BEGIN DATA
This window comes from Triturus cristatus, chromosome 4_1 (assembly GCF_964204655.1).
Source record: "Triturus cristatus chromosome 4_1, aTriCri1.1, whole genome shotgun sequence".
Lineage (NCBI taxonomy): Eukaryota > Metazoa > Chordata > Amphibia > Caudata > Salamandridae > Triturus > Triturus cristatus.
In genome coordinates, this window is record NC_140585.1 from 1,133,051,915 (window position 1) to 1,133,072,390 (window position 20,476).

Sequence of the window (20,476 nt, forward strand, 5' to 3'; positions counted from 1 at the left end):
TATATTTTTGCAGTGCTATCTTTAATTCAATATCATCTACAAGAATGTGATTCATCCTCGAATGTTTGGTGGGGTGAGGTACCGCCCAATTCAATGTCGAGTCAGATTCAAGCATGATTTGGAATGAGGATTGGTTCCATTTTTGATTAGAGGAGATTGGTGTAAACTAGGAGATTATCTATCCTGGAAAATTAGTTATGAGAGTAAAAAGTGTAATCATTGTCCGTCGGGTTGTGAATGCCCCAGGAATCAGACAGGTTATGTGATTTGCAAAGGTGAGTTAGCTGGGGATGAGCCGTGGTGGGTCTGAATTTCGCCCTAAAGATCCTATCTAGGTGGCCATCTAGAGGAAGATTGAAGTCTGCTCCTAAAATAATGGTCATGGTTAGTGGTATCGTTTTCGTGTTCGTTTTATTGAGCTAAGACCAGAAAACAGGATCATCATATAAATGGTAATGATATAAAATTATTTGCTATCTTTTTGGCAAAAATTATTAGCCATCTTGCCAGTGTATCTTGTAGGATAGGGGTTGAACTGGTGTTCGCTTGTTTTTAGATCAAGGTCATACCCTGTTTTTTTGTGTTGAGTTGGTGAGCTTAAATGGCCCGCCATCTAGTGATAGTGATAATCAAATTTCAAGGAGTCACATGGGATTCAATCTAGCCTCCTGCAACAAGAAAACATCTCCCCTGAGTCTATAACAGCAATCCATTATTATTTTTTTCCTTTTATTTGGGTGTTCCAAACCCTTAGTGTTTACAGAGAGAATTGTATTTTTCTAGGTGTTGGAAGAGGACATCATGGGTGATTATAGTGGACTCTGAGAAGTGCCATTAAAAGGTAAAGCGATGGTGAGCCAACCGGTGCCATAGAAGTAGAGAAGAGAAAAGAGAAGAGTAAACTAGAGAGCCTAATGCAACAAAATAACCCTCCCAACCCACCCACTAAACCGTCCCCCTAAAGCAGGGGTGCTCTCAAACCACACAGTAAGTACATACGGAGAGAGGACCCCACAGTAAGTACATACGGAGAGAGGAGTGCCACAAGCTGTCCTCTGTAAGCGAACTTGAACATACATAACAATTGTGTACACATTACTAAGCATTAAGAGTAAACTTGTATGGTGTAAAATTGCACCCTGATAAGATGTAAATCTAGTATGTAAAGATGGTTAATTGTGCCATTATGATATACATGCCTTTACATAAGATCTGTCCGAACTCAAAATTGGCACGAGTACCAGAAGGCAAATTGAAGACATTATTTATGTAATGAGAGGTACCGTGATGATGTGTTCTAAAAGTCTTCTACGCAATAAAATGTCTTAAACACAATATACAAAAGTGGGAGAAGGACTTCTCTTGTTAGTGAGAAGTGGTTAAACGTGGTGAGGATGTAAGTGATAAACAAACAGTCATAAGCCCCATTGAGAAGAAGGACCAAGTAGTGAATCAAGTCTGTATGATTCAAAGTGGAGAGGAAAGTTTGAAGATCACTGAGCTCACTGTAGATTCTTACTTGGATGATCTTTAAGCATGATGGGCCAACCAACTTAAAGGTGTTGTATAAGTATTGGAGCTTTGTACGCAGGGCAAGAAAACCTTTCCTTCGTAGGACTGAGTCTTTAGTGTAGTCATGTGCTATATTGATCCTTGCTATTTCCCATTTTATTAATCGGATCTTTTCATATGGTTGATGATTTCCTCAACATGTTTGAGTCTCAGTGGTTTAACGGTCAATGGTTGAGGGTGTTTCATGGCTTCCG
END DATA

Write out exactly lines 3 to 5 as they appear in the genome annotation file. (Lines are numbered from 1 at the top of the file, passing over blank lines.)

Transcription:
Lineage (NCBI taxonomy): Eukaryota > Metazoa > Chordata > Amphibia > Caudata > Salamandridae > Triturus > Triturus cristatus.
In genome coordinates, this window is record NC_140585.1 from 1,133,051,915 (window position 1) to 1,133,072,390 (window position 20,476).

Sequence of the window (20,476 nt, forward strand, 5' to 3'; positions counted from 1 at the left end):